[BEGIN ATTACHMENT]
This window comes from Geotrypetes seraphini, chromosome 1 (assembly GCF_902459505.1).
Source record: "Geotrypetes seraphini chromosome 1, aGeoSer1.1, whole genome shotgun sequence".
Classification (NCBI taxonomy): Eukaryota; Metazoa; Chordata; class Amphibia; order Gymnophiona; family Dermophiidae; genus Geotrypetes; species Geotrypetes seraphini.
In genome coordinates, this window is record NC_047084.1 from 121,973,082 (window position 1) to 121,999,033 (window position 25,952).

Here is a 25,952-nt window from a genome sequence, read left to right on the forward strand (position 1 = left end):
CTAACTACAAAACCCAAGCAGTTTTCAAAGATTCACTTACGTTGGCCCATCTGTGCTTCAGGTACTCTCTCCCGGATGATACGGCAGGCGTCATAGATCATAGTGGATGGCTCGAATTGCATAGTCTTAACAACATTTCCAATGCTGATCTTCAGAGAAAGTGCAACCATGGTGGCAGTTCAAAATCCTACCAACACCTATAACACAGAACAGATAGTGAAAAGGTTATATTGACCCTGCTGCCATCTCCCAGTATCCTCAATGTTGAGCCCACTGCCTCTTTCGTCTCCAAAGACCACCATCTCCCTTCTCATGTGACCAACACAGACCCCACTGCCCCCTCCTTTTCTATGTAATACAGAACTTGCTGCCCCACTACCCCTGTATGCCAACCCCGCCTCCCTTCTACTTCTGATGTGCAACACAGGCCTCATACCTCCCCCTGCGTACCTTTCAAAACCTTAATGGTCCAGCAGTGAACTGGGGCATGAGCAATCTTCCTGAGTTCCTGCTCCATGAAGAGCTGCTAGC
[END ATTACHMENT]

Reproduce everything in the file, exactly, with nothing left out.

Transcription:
This window comes from Geotrypetes seraphini, chromosome 1 (assembly GCF_902459505.1).
Source record: "Geotrypetes seraphini chromosome 1, aGeoSer1.1, whole genome shotgun sequence".
Classification (NCBI taxonomy): Eukaryota; Metazoa; Chordata; class Amphibia; order Gymnophiona; family Dermophiidae; genus Geotrypetes; species Geotrypetes seraphini.
In genome coordinates, this window is record NC_047084.1 from 121,973,082 (window position 1) to 121,999,033 (window position 25,952).

Here is a 25,952-nt window from a genome sequence, read left to right on the forward strand (position 1 = left end):
CTAACTACAAAACCCAAGCAGTTTTCAAAGATTCACTTACGTTGGCCCATCTGTGCTTCAGGTACTCTCTCCCGGATGATACGGCAGGCGTCATAGATCATAGTGGATGGCTCGAATTGCATAGTCTTAACAACATTTCCAATGCTGATCTTCAGAGAAAGTGCAACCATGGTGGCAGTTCAAAATCCTACCAACACCTATAACACAGAACAGATAGTGAAAAGGTTATATTGACCCTGCTGCCATCTCCCAGTATCCTCAATGTTGAGCCCACTGCCTCTTTCGTCTCCAAAGACCACCATCTCCCTTCTCATGTGACCAACACAGACCCCACTGCCCCCTCCTTTTCTATGTAATACAGAACTTGCTGCCCCACTACCCCTGTATGCCAACCCCGCCTCCCTTCTACTTCTGATGTGCAACACAGGCCTCATACCTCCCCCTGCGTACCTTTCAAAACCTTAATGGTCCAGCAGTGAACTGGGGCATGAGCAATCTTCCTGAGTTCCTGCTCCATGAAGAGCTGCTAGC